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Saracen21stC posted a topic in Refuting non-MuslimsCut the hand of the Thief. (al Ma’ida 5:38) وَالسَّارِقُ وَالسَّارِقَةُ فَاقْطَعُوا أَيْدِيَهُمَا جَزَاءً بِمَا كَسَبَا نَكَالًا مِّنَ اللَّهِ ۗ وَاللَّهُ عَزِيزٌ حَكِيمٌ Cut off (from the wrist joint) the (right) hand of the thief, male or female, as a recompense for that which they committed, a punishment by way of example from Allâh. And Allâh is All Powerful, All Wise. (Qur’an Al Ma’ida 5:38) When Amputation is/is not Applied A couple of points to note on the punishment of amputation for theft: a- the punishment will not be applied if there is any doubt as to the guilt of the suspect b- the punishment will not be applied if the value of the stolen goods is below something of great value -> determined by ‘urf [customs of society] c- the punishment will not be applied if the thief stole out of need/poverty d- the punishment will not be applied if the goods weren’t in proper storage (al-hirz) -> also determined by ‘urf (customs of society) e- the punishment will not be applied if the thief returns the goods and seeks forgiveness of the victim of the theft, before the case enters the judicial system f- the punishment will not be applied if the culprit is not a sane adult and the crime was not committed under duress g- the punishment will not be applied if the goods were not legally owned h- the punishment will not be applied if it is a child stealing from parents or parents stealing from children or one spouse from another according to the opinion of all jurists except Imam Malik. i- the punishment will not be applied if the person is permitted to enter the place from where he stole because in such a case there is no proper custody (al-hirz) j- according to Imam Abu Hanifa the punishment is not applied to the non-muslim living in the muslim state, however Imam Shafi’, Imam Malik and Imam Ahmad ibn Hanbal have said that it is. If the theft passes these restrictions, then it recieves the hadd punishment of hand amputation. Any theft that does not meet these restrictions recieves ta’azir (discretionary punishment – the Judges decided punishment). In such cases the Islamic society would most likely follow case/common law by rule of precedent where like cases are treated alike. Effects of the Punishment for Stealing in Society Effect of it’s Application in Society: Coming to the scenario where amputation is applied in theft, it is interesting to note the effect this has on society.I’d like to quote some parts of a discussion at a conference of the Saudi scholars: At this point Dr. Dawalbi made a comment: “I have been in this country for seven years”, he said, “and I never saw of heard of, any amputation of the hand for stealing. This is because the crime is extremely rare. So, all that remains of that punishment is its harshness, which has made it possible for those who are tempted to steal, to keep their hands whole. Formerly, when these regions were ruled by the french-inspired Penal Code, under the Ottoman Empire, pilgrims travelling between the two Holy Cities – Mecca and Medina, could not feel secure for their purse or their life, unless they had a strong escort. But when this country became the Saudi Kingdom, the Qur’anic Law was enforced, crime immediately disappeared. A traveller, then, could journey, not only between the Holy Cities, but even from Al-Dahran on the Gulf to Jeddah on the Red Sea, and traverse a distance of more than one thousand and five hundred kilometres across the desert all alone in his private car, without harbouring any fear or worry about his life or property, be it worth millions of dollars, and he be a complete foreigner.” The Saudi Delegation resumed: “In this manner, in the Kingdom of Saudi Arabia, where [some] Islamic law is enforced, state money is transferred from one town to another, from one bank to another, in an ordinary car, without any escort or protection, but the car driver. Tell me, Gentlemen: in any of your Western States, would you be ready to transfer money from one bank to another, in any of your capitals without the protection of a strong police force and the necessary number of armoured cars? …Only here, Gentlemen, in this country where Islamic Law is enforced, the American Minister of Foreign Affairs, Mr. William Rogers, during his visit last year, could, he and his suit, dispense with the armoured cars, which had been carried in by special planes, and which accompanied them in their tour of more than ten countries. Only here, Gentlemen, did the Government of the Kingdom not allow its visitors to go around in these cars. Eventually, Mr. Rogers spontaneously declined the guard of honour usually placed by the Government at the disposal of their foreign guests; he walked through the soulks by himself, and confessed that, in this Kingdom, and in this Kingdom alone, one had such a feeling of security that one had no more need of a guard. ...Stealing is almost unknown in our Kingdom, when people, in the great Capitals of Western countries under secular regimes, have no more security for their lives of their possessions. (Doi, Shari’ah: The Islamic Law, Ta Ha Publishers 1984, pp. 260-261) Personally, I know many people who have lived for ten or twenty years in Saudi Arabia and they have testified that they have never come across such a case of amputation for theft. When you implement such a balanced code, theft becomes unheard of. Positive Results Positive Results: I want you to look at this UN survey of burglaries between 1998-2000*. Tell me who is at the bottom of the list? Who is at the top? 1. United States 2,099,700 burglaries (year 1999) 2. United Kingdom 836,027 burglaries (year 2000) . . . 54. Saudi Arabia 11 burglaries (year 2000)!!!! REFERENCE: *http://www.NationMas...graph-T/cri_bur Which law is more successful? These are concrete statistics here. There is no doubt when the UN conducts a survey and the country implementing Islamic law has the fewest burglaries, it demonstrates which is the most successful law in this regard. Source: http://idawah.com/responses/thief/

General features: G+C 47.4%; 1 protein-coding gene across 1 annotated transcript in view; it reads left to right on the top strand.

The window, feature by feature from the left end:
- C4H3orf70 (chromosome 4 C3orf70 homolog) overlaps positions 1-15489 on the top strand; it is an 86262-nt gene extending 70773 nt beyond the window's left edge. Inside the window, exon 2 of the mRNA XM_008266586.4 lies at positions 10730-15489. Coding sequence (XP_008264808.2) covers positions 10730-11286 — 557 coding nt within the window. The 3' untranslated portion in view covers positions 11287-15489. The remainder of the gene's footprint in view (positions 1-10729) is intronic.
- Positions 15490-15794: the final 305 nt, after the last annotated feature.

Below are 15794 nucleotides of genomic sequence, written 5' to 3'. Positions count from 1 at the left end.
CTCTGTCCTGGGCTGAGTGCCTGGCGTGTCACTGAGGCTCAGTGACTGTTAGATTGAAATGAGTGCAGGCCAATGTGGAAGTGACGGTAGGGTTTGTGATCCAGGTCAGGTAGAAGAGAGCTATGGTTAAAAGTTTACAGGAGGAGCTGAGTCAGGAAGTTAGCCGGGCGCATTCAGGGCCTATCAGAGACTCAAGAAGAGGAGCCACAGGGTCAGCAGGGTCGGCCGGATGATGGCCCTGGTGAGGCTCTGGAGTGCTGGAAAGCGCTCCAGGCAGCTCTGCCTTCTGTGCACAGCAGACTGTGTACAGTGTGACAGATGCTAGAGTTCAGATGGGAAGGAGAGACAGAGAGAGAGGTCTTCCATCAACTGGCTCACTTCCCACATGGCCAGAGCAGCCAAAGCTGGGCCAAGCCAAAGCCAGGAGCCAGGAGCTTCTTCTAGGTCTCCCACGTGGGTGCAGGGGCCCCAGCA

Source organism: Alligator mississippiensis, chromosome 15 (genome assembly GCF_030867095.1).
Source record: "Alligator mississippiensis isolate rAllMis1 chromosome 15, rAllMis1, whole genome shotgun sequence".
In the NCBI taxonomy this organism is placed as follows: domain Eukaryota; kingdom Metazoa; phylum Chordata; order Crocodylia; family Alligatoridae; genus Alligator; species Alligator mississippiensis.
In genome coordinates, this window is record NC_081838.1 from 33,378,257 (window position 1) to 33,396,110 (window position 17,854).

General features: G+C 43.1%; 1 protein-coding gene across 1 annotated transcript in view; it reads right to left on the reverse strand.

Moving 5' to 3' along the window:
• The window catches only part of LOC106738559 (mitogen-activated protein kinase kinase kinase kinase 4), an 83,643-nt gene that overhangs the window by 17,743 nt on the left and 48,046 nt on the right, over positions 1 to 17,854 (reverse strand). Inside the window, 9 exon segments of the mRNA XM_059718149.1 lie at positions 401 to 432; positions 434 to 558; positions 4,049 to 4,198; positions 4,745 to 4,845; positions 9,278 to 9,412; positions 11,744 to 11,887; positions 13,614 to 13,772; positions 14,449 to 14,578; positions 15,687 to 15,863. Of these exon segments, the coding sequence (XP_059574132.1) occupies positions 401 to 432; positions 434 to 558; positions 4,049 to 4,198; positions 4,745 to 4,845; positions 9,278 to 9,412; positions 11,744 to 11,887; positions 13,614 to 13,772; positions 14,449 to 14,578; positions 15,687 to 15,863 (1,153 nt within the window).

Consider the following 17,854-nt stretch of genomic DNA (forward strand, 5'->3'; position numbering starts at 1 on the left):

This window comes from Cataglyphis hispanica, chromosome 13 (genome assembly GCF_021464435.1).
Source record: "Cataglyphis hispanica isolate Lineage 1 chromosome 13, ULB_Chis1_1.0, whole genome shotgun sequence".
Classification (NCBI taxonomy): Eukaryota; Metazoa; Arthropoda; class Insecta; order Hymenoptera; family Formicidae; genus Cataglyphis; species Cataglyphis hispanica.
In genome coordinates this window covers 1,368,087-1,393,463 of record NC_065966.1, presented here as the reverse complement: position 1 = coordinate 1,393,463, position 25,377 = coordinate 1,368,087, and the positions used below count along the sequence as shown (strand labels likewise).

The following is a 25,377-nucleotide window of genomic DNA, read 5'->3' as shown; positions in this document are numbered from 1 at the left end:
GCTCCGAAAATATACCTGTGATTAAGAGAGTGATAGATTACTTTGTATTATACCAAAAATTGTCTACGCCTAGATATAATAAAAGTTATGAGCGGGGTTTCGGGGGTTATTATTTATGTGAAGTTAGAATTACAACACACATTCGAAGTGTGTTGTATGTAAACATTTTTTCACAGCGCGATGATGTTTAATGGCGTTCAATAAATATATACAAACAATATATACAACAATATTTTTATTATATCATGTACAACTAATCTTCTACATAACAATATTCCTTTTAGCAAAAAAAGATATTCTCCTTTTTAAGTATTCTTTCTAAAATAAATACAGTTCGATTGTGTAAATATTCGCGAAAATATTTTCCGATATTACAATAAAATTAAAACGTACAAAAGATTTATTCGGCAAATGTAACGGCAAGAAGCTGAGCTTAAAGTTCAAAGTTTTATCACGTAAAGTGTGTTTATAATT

Saracen21stC posted a topic in Refuting non-MuslimsCrime and Punishment in Islam By The Editorial Team of Dr. Abdurrahman al-Muala (translated by Islamtoday.com) Introduction Part 1: Introduction and the Islamic approach to combating crime Security and stability are basic human needs, no less important than food and clothing. Without security and stability, a human being is not able to properly conduct his daily life, let alone come up with new ideas or contribute to the development of a high level of civilization. Man has been conscious of the need for security since the beginning of his life on Earth, and he has continuously expressed his awareness of this need in many ways. With the formation and evolution of human society, he has expressed this and other needs through the establishment of a state and the formation of laws. This was accomplished in order to ensure general security, settle disputes and conflicts that threaten society, and oppose external threats to its security posed by other nations. The development of these man-made laws did not come to completion except in the last few centuries as the result of a long process of trial and error. By contrast, the Law of Islam was sent down to Muhammad, may the mercy and blessings of God be upon him, in its complete form as part of His final message to humanity. Islamic Law pays the most careful attention to this matter and provides a complete legal system. It takes into consideration the changing circumstances of society as well as the constancy and permanence of human nature. Consequently, it contains comprehensive principles and general rules suitable for dealing with all the problems and circumstances that life may bring in any time or place. Likewise, it has set down immutable punishments for certain crimes that are not affected by changing conditions and circumstances. In this way, Islamic Law combines between stability, flexibility, and firmness. From what angle does Islam approach combating crime? What are the principles that the Islamic penal code is based upon? What are the distinguishing features of this code? What are the measures that it employs to combat crime? What types of punishments exist in Islam? What are the objectives behind their being legislated? These are the questions that will be dealt with in the following pages. The Islamic Approach to Combating Crime The ultimate objective of every Islamic legal injunction is to secure the welfare of humanity in this world and the next by establishing a righteous society. This is a society that worships God and flourishes on the Earth, one that wields the forces of nature to build a civilization wherein every human being can live in a climate of peace, justice and security. This is a civilization that allows a person to fulfill his every spiritual, intellectual, and material need and cultivate every aspect of his being. This supreme objective is articulated by the Quran in many places. God says: “We have sent our Messengers with clear signs and have sent down with them the book and the criterion so that man can establish justice. And we sent down iron of great strength and many benefits for man...” (Quran 57:25) And He says: “…God wants ease for you, not hardship...” (Quran 2:185) And He says: “God wants to make things clear for you and to guide you to the ways of those before you and to forgive you. God is the All knowing, the Wise. God wants to forgive you and wants those who follow their desires to turn wholeheartedly towards (what is right). God wants to lighten your burdens, and He has created man weak.” (Quran 4:26-28) And He says: “God commands justice, righteousness, and spending on ones relatives, and prohibits licentiousness, wrongdoing, and injustice…” (Quran 16:90) Since the Islamic legal injunctions are aimed at achieving human welfare, they can all be referred back to universal principles which are necessary for human welfare to be secured. These universal principles are: 1. The preservation of life. 2. The preservation of religion. 3. The preservation of reason. 4. The preservation of lineage. 5. The preservation of property. The Islamic penal system is aimed at preserving these five universal necessities. To preserve life, it prescribes the law of retribution. To preserve religion, it prescribes the punishment for apostasy. To preserve reason, it prescribes the punishment for drinking. To preserve lineage, it prescribes the punishment for fornication. To preserve wealth, it prescribes the punishment for theft. To protect all of them, it prescribes the punishment for highway robbery. It should therefore become clear to us why the crimes for which Islam for which the Law has prescribed fixed punishments are as follows: 1. Transgression against life (murder or assault). 2. Transgression against property (theft). 3. Transgression against lineage (fornication and false accusations of adultery). 4. Transgression against reason (using intoxicants). 5. Transgression against religion (apostasy). 6. Transgression against all of these universal needs (highway robbery).